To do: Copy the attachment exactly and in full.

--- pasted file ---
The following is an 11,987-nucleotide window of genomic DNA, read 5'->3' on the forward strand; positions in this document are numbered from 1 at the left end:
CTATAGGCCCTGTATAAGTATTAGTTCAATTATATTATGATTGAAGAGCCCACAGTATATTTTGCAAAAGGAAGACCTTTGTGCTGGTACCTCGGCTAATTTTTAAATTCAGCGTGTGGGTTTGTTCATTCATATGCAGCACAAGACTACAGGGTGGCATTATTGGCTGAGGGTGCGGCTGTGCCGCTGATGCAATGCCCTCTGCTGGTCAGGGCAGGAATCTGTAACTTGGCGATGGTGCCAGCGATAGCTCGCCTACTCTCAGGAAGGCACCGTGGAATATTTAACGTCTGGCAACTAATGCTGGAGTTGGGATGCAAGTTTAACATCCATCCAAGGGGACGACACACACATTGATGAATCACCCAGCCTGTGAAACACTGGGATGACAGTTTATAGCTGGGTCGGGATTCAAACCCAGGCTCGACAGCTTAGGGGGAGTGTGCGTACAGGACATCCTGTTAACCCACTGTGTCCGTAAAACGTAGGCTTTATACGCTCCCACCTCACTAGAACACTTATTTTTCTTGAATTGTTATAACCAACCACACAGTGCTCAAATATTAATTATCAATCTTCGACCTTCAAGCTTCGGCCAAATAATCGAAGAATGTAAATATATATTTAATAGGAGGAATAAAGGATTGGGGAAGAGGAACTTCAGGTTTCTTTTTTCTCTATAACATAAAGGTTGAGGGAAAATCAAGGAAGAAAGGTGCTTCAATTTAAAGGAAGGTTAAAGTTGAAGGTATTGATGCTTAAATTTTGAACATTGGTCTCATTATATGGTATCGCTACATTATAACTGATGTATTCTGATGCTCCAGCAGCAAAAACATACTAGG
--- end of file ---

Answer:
The following is an 11,987-nucleotide window of genomic DNA, read 5'->3' on the forward strand; positions in this document are numbered from 1 at the left end:
CTATAGGCCCTGTATAAGTATTAGTTCAATTATATTATGATTGAAGAGCCCACAGTATATTTTGCAAAAGGAAGACCTTTGTGCTGGTACCTCGGCTAATTTTTAAATTCAGCGTGTGGGTTTGTTCATTCATATGCAGCACAAGACTACAGGGTGGCATTATTGGCTGAGGGTGCGGCTGTGCCGCTGATGCAATGCCCTCTGCTGGTCAGGGCAGGAATCTGTAACTTGGCGATGGTGCCAGCGATAGCTCGCCTACTCTCAGGAAGGCACCGTGGAATATTTAACGTCTGGCAACTAATGCTGGAGTTGGGATGCAAGTTTAACATCCATCCAAGGGGACGACACACACATTGATGAATCACCCAGCCTGTGAAACACTGGGATGACAGTTTATAGCTGGGTCGGGATTCAAACCCAGGCTCGACAGCTTAGGGGGAGTGTGCGTACAGGACATCCTGTTAACCCACTGTGTCCGTAAAACGTAGGCTTTATACGCTCCCACCTCACTAGAACACTTATTTTTCTTGAATTGTTATAACCAACCACACAGTGCTCAAATATTAATTATCAATCTTCGACCTTCAAGCTTCGGCCAAATAATCGAAGAATGTAAATATATATTTAATAGGAGGAATAAAGGATTGGGGAAGAGGAACTTCAGGTTTCTTTTTTCTCTATAACATAAAGGTTGAGGGAAAATCAAGGAAGAAAGGTGCTTCAATTTAAAGGAAGGTTAAAGTTGAAGGTATTGATGCTTAAATTTTGAACATTGGTCTCATTATATGGTATCGCTACATTATAACTGATGTATTCTGATGCTCCAGCAGCAAAAACATACTAGG